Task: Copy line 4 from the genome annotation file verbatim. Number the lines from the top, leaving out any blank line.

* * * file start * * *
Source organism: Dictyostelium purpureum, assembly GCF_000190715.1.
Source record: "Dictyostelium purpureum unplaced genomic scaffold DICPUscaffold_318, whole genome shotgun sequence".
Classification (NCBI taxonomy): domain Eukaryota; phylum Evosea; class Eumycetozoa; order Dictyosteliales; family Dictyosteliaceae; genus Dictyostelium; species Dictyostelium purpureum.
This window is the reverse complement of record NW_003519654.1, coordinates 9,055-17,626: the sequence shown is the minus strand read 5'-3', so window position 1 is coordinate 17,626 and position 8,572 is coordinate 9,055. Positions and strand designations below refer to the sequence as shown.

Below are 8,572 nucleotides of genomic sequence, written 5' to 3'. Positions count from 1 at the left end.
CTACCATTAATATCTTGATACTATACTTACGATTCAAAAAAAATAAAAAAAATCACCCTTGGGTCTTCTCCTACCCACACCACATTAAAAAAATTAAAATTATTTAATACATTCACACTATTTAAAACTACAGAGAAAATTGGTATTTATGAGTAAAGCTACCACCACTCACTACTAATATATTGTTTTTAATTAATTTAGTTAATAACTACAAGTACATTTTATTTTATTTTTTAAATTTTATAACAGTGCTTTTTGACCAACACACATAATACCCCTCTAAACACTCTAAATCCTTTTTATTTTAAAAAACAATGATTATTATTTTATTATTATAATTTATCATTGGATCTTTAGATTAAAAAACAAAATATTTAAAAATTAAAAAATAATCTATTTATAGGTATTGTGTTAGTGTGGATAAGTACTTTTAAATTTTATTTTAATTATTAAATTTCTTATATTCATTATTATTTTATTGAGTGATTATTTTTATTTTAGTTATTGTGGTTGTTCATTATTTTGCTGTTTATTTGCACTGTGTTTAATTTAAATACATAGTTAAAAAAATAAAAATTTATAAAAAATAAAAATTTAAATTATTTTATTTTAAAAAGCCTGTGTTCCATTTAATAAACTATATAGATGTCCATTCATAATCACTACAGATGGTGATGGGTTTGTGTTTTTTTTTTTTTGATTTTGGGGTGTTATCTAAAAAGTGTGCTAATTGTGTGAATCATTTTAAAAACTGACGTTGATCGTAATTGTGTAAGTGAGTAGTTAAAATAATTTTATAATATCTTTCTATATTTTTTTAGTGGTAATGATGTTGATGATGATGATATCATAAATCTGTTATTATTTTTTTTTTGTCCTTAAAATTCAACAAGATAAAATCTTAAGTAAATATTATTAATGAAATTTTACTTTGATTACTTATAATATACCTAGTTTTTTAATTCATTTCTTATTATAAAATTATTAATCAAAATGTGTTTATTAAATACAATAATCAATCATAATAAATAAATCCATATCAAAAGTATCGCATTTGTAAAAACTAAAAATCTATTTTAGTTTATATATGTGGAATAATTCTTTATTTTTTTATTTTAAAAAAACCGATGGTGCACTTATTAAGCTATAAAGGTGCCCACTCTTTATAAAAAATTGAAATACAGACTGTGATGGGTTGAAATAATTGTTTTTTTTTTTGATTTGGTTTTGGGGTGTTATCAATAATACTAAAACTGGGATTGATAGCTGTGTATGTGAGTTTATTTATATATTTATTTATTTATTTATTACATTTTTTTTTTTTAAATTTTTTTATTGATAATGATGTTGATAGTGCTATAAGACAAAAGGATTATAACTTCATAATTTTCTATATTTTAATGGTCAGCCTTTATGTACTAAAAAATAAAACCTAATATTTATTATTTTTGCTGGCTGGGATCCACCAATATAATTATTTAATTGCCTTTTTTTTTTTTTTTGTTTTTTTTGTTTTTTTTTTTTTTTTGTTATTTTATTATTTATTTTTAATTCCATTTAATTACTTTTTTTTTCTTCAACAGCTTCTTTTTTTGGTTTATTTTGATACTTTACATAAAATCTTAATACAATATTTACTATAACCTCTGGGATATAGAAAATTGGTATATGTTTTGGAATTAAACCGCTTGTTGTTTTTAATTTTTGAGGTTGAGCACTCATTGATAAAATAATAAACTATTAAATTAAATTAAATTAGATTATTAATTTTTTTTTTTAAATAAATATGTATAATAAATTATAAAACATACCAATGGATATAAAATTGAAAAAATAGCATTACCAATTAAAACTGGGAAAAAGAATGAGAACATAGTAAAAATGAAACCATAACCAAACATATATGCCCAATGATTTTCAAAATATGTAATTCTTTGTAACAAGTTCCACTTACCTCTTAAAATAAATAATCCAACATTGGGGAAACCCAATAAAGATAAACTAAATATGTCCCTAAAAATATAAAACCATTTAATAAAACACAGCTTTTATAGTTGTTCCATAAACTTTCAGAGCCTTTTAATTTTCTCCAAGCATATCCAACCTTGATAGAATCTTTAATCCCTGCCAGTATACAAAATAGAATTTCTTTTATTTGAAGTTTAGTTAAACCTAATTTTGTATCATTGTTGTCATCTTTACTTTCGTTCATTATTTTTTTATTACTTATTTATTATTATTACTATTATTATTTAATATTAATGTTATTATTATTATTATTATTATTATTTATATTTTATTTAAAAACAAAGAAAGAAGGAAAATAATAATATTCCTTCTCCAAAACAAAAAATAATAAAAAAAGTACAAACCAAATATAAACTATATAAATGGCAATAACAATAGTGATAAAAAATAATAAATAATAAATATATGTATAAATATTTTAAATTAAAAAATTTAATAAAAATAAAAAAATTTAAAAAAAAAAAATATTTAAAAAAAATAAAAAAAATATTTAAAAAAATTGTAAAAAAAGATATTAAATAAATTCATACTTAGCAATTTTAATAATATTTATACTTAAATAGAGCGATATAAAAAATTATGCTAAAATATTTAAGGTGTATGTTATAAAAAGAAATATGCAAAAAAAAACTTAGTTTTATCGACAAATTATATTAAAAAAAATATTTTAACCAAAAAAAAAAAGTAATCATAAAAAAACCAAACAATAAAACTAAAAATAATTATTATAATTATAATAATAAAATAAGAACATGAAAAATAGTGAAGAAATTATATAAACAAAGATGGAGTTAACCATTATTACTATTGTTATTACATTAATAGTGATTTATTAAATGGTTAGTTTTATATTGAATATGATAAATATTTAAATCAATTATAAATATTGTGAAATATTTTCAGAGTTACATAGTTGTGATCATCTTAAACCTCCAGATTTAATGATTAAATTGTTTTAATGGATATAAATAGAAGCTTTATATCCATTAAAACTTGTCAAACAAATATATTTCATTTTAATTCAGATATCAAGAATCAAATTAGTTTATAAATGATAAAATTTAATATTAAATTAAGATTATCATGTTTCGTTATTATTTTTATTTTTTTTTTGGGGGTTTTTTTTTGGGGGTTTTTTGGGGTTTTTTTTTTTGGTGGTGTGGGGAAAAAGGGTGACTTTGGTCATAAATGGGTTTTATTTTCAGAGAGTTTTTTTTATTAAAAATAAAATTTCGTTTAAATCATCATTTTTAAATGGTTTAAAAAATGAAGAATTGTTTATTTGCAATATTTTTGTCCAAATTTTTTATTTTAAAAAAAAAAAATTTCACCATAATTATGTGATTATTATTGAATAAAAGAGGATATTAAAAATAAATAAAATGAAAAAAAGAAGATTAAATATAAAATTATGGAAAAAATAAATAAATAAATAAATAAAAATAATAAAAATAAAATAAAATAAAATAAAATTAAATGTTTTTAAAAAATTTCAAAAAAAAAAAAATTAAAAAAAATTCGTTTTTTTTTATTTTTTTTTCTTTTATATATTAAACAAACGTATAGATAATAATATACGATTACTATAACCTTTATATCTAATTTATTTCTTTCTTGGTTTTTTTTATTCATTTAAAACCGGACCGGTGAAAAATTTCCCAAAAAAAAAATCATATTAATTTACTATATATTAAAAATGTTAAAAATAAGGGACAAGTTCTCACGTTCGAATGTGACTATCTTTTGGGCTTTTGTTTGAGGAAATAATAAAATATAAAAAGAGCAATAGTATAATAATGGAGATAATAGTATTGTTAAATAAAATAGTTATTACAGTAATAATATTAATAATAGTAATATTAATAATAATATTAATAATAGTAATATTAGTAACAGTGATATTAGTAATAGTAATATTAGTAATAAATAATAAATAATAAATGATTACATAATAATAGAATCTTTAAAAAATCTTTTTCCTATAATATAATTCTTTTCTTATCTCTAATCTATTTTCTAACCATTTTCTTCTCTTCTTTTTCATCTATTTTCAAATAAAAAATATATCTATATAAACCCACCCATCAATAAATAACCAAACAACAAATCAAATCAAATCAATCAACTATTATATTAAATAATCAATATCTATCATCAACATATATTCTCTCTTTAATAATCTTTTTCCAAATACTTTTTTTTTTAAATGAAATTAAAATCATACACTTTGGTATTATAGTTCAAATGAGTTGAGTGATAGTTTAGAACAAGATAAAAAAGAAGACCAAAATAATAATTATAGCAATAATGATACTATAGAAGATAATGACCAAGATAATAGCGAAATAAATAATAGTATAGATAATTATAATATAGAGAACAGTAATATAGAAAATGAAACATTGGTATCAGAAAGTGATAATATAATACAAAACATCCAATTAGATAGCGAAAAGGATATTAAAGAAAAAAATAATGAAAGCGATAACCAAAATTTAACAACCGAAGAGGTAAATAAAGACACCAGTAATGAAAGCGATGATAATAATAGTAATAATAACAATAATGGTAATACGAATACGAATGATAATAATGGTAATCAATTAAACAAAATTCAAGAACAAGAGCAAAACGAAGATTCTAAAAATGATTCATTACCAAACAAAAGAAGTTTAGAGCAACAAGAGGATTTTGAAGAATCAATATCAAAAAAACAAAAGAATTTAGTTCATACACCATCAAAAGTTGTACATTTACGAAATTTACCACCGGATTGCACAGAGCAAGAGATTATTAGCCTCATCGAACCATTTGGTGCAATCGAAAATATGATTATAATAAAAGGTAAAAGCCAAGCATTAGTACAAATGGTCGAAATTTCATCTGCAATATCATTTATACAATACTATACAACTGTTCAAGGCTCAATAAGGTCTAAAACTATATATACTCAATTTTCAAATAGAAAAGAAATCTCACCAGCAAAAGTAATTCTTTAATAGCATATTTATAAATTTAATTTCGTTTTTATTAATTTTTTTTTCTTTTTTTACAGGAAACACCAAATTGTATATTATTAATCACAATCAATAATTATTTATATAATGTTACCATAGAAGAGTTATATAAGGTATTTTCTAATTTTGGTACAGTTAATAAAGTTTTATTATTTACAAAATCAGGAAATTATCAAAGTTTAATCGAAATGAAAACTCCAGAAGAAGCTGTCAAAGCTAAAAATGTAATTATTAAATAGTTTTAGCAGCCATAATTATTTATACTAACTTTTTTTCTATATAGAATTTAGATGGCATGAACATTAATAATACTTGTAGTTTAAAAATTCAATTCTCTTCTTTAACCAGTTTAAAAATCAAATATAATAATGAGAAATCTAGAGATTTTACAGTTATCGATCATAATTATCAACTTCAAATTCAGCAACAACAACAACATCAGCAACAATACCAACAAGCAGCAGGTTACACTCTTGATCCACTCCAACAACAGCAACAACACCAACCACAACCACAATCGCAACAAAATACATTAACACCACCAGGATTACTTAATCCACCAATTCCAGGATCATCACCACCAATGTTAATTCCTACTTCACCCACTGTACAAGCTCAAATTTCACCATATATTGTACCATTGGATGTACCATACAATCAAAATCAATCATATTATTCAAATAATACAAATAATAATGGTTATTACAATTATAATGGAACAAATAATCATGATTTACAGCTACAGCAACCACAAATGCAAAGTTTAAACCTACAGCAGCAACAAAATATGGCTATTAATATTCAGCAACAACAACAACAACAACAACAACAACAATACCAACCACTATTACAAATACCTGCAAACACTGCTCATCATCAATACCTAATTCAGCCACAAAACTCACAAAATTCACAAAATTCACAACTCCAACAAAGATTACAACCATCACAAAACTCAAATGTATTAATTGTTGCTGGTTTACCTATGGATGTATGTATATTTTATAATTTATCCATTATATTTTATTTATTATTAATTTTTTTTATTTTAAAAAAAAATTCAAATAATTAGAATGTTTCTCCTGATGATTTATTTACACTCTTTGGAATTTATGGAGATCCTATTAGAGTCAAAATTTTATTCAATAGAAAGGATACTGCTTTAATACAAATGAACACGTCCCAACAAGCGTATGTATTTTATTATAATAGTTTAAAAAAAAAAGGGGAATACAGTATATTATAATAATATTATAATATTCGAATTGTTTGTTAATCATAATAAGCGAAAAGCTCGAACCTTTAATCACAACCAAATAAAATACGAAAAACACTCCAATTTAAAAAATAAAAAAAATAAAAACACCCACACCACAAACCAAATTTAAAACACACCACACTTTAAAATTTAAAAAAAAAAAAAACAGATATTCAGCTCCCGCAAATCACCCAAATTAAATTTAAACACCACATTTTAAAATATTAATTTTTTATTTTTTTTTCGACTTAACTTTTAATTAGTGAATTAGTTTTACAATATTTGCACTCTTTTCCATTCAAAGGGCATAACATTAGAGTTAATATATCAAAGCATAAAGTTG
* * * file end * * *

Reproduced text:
This window is the reverse complement of record NW_003519654.1, coordinates 9,055-17,626: the sequence shown is the minus strand read 5'-3', so window position 1 is coordinate 17,626 and position 8,572 is coordinate 9,055. Positions and strand designations below refer to the sequence as shown.